“As the son of a son of a sailor, I went out on the sea for adventure . . .”
- Jimmy Buffett
The cockpit of a sailboat is a beehive of activity. The boom swinging back and forth. Sailors switching sides on the boat to keep it from capsizing and spilling everyone into the water. Being constantly at the mercy of the ever-shifting winds and tides. It can be an intimidating place even for experienced sailors. For teenagers learning how to sail it can be overwhelming.
Tacking, jibing and heeling are words most of the teen sailors participating in the Sail Academy at Mulberry Cove June 20-24 had not heard before. Many of them had never been on a boat before.
They were 43 Naval Junior Reserve Officer Training Corps (NJROTC) cadets participating in the Sail Academy, a nationwide program that teaches the basics of sailing. The cadets were from Area 12, which consists of high schools across North Florida and Georgia. Some came from as far away as Atlanta.
“In the beginning they were scared to handle the boat,” said Berley Rodabaugh, Sail Academy instructor.
“After two days, they were all wanting to take control.”
The course began with classroom instruction, introducing the students to the nomenclature of the boat, as well as knot-tying and points of sail.
Before long, the students were on the water. First, getting instruction while the boats were tied up at the dock where they were shown parts of the boat and how to rig and hoist the sails.
Then it was time to head out into the cove, where the students put into practice what they learned under the supervision of an instructor.
During the weeklong course, the cadets manned eight 19-foot long Flying Scot sailboats. Each boat had four to five cadets and an instructor. The Mulberry Cove marina aboard Naval Air Station Jacksonville supplied the sailboats, as well as the safety equipment and four motorboats to act as safety boats to monitor the students.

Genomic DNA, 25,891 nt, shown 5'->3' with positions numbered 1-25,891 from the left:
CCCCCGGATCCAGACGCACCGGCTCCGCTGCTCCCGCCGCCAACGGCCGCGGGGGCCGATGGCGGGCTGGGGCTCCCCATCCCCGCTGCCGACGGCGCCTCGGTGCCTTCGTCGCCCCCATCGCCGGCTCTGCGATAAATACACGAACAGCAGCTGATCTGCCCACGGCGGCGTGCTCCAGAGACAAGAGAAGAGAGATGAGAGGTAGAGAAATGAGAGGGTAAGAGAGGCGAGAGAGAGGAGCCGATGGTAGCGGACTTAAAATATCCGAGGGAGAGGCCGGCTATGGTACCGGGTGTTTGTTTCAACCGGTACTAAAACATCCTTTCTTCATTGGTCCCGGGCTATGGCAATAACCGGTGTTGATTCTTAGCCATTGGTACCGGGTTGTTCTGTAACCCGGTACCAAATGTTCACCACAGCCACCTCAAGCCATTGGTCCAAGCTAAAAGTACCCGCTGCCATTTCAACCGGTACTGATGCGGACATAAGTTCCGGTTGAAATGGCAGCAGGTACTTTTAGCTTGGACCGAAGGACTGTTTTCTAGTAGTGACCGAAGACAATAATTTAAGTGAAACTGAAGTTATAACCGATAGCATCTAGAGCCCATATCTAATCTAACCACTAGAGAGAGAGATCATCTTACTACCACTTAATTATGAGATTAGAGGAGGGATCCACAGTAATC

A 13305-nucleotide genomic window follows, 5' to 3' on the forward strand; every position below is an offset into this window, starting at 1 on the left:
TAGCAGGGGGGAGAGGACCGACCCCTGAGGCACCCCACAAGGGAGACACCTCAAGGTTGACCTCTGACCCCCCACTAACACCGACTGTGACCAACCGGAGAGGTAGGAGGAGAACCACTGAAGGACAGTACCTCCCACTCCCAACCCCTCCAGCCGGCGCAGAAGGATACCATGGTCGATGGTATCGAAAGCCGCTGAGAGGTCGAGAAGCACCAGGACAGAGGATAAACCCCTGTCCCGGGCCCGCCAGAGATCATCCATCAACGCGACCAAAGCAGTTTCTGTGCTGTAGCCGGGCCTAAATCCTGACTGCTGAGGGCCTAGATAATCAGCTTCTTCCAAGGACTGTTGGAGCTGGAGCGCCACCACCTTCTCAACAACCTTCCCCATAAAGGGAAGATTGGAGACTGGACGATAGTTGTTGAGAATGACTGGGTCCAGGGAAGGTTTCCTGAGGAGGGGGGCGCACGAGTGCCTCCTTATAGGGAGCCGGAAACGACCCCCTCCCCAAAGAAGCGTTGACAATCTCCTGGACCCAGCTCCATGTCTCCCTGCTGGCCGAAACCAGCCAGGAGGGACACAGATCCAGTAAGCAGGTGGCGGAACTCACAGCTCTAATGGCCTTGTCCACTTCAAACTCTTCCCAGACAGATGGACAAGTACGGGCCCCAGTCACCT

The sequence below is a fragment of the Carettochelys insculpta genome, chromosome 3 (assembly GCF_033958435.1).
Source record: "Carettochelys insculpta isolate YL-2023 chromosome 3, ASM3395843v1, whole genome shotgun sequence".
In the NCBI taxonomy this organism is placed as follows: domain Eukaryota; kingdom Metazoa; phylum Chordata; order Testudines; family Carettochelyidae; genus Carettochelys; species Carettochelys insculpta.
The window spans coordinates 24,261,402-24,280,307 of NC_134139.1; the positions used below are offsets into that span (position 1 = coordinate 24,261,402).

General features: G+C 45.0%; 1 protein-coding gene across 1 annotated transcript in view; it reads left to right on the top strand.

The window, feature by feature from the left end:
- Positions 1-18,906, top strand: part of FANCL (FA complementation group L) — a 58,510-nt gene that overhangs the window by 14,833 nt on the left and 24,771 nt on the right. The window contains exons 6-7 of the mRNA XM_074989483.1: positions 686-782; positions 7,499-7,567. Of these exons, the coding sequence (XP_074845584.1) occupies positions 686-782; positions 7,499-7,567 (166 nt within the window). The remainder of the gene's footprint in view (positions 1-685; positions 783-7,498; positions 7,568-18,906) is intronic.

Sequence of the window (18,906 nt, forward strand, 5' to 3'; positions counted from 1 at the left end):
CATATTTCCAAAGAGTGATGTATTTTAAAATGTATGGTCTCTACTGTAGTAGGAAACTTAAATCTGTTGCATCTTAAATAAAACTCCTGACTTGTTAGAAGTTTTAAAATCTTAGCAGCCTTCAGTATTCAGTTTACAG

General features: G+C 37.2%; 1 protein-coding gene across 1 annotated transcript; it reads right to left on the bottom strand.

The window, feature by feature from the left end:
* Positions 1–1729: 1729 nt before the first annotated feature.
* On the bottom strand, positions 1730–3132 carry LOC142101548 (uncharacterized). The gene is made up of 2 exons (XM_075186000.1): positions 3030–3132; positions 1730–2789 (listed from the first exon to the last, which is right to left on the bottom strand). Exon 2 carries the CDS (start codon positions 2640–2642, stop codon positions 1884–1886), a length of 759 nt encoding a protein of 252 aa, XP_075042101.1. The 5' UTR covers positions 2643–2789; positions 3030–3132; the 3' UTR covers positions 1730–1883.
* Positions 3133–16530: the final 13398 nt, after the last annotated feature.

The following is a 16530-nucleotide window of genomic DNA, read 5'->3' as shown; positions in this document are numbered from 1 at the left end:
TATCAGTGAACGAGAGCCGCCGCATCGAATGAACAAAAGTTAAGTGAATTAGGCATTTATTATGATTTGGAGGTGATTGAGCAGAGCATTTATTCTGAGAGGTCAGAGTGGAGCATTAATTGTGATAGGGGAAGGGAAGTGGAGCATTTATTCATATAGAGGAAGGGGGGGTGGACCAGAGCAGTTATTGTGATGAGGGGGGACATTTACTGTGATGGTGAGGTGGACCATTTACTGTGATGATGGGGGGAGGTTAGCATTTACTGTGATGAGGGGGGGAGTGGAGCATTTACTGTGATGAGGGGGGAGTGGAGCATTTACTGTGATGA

“It is great for the kids,” said Keili Arce, assistant manager for the marina.
“It’s an experience that creates other opportunities for the them, because it strengthens their ability to work on a team.”
Teamwork is a concept emphasized by the 14 instructors during the course.
“They are using teamwork because they can’t sail these boats by themselves,” Rodabaugh said.
“They need everyone to pitch in. That’s what I really enjoy about this camp.”
Cadets who pass the course earn a Skipper B qualification, which not only allows them to operate small, centerboard sailboats at any marina, it is also a required certification for Navy and Marine Corps officers.
Not all NJROTC cadets plan on entering the military, but Leah Gaddis does. The 17-year-old junior at First Coast High School has wanted to join the Marines ever since she visited Marine Corps Recruit Depot Parris Island in South Carolina. She has also wanted to take part in the Sail Academy for more than a year.
“I wanted to do this since my freshman year, but there weren’t any spots open for our school,” said Gaddis, who participated in the program this year.
“I really wanted to have this experience on my checklist that I can sail a boat. I hope to open my mind to other parts of the Navy, more than the general knowledge that I already know.”
Gaddis, and the other cadets, stayed in the Bachelor Officers Quarters aboard NAS Jacksonville while taking the course.
The Sail Academy is a program specifically for NJROTC cadets, but Mulberry Cove Marina offers sailing lessons that are open to everyone wanting to learn how to sail.
The monthly classes are offered March through October and last for two full weekends. The cost for the class is $150 per person. For more information on sailing lessons and other activities at the marina, call 542-3260.
The Sail Academy is basically a program that teaches teens how to sail, but the lessons go beyond the water.
“The course gets them trained on how to be proficient sailors,” said instructor Matt Masi. “The focus of the program is also to teach students leadership, discipline, attention to detail and to be good citizens.”